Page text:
The American Medical Women’s Association defines period poverty as “the inadequate access to menstrual hygiene tools and education.” This includes limited accessibility to menstrual products like tampons, pads, washing stations and the ability to properly dispose of used products. The World Bank reports that “at least 500 million women and girls globally” lack the basic necessities for healthy menstrual management, making it difficult to combat the taboo of menstrual hygiene.
The inaccessibility of hygienic resources causes several problems for menstruating women and girls around the world. The U.N. states that in sub-Saharan Africa, 10% of school-aged girls will miss days for 20% of the school year due to menstruation. Their cycles, unfortunately, isolate them from their families and loved ones. These girls have to eat alone, sleep outside and wear the same clothes daily. Society claims they are “unclean” because of their cycles. Studies in Kenya found that it is not uncommon for girls to trade sex to pay for period supplies. Period poverty is a widespread issue. Countries frequently do not address it because of stigmas surrounding menstruation.
Entrepreneurs in the Making
In 2016, South Australian high school students Eloise Hall and Isobel Marshall attended a leadership conference that would start them on a journey of empowering women all over the world. The two young women left the conference with the motivation to do something impactful.
Eloise and Isobel decided that creating a social enterprise would be the most impactful. This is a result of making menstrual hygiene their target objective. They catered to a market that spent $300 million on period supplies annually.
As Isobel and Eloise researched menstrual hygiene, “they were shocked to learn that 30% of girls in developing countries will drop out of school once they start having periods.” They also researched “that far too many reproductive complications stem from the lack of appropriate menstrual health care and education.” They felt a responsibility to contribute to reducing period poverty. Isobel and Eloise launched their company, Taboo, over the next few years with an immense amount of effort, fundraising, persistence and heart.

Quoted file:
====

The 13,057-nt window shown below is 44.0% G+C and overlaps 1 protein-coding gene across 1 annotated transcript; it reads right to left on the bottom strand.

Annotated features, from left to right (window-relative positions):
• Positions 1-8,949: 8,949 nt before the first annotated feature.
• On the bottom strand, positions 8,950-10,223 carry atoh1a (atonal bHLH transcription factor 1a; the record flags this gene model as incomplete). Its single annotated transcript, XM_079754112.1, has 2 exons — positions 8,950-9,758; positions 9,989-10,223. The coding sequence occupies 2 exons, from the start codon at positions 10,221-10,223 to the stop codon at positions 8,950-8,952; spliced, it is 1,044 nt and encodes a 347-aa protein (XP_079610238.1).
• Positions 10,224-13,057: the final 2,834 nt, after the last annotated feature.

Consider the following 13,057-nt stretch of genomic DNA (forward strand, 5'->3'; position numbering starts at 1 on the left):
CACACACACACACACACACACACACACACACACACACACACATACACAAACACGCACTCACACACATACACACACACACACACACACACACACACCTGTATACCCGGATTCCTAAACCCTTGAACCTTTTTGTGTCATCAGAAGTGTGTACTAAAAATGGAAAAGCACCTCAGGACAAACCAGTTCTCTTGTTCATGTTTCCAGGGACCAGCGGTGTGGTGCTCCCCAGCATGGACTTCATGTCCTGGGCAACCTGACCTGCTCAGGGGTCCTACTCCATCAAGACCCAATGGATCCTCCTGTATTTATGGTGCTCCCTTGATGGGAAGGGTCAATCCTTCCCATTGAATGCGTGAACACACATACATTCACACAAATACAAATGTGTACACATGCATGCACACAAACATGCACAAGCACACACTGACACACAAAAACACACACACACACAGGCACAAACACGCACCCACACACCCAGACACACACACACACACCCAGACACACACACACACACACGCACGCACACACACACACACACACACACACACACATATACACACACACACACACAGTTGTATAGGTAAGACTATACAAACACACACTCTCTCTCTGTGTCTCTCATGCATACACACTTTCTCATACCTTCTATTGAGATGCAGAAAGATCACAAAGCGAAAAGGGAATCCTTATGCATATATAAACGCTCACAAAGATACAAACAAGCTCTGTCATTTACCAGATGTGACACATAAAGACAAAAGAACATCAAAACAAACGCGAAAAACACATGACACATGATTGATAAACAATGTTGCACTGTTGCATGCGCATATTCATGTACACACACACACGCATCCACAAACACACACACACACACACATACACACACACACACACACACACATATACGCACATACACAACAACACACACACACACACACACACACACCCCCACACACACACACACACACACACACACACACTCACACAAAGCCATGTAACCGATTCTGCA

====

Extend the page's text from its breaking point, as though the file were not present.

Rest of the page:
Taboo makes organic cotton period products, pads and tampons. Taboo sells them online and in stores throughout Australia. The Taboo team consists only of volunteers. Taboo has a commitment to using ethically sourced materials in its products. It also donates 100% of its profits. The money goes straight to One Girl, a nonprofit organization that “…break[s] down the barriers that girls face in accessing an education. [They] do this by running girl-led programs in Sierra Leone and Uganda to drive positive change for girls and their communities.” One Girl teaches on menstrual hygiene, which is a frequent topic. Taboo also donates menstrual products, thus, assisting the program with spreading awareness. One Girl distributes its products to its program members. It also combats the taboo of menstrual hygiene.
Eloise and Isobel sought to help their local community. In addition to their support of One Girl, they offer their consumers an option to subscribe to Taboo’s menstrual hygiene products on behalf of “disadvantaged” women in South Australia. They make a monthly trip to a women’s crisis center called Vinnie’s to hand deliver all donated supplies.
Taboo’s first products released in 2019. This company has made a huge impact in this short time. This contributes to Australia’s desire to combat the taboo of menstrual hygiene. In January 2021, co-founder Isobel Marshall became the recipient of the Young Australian of the Year award. The Taboo team is hopeful this recognition will spread awareness of the period poverty crisis.
– Rachel Proctor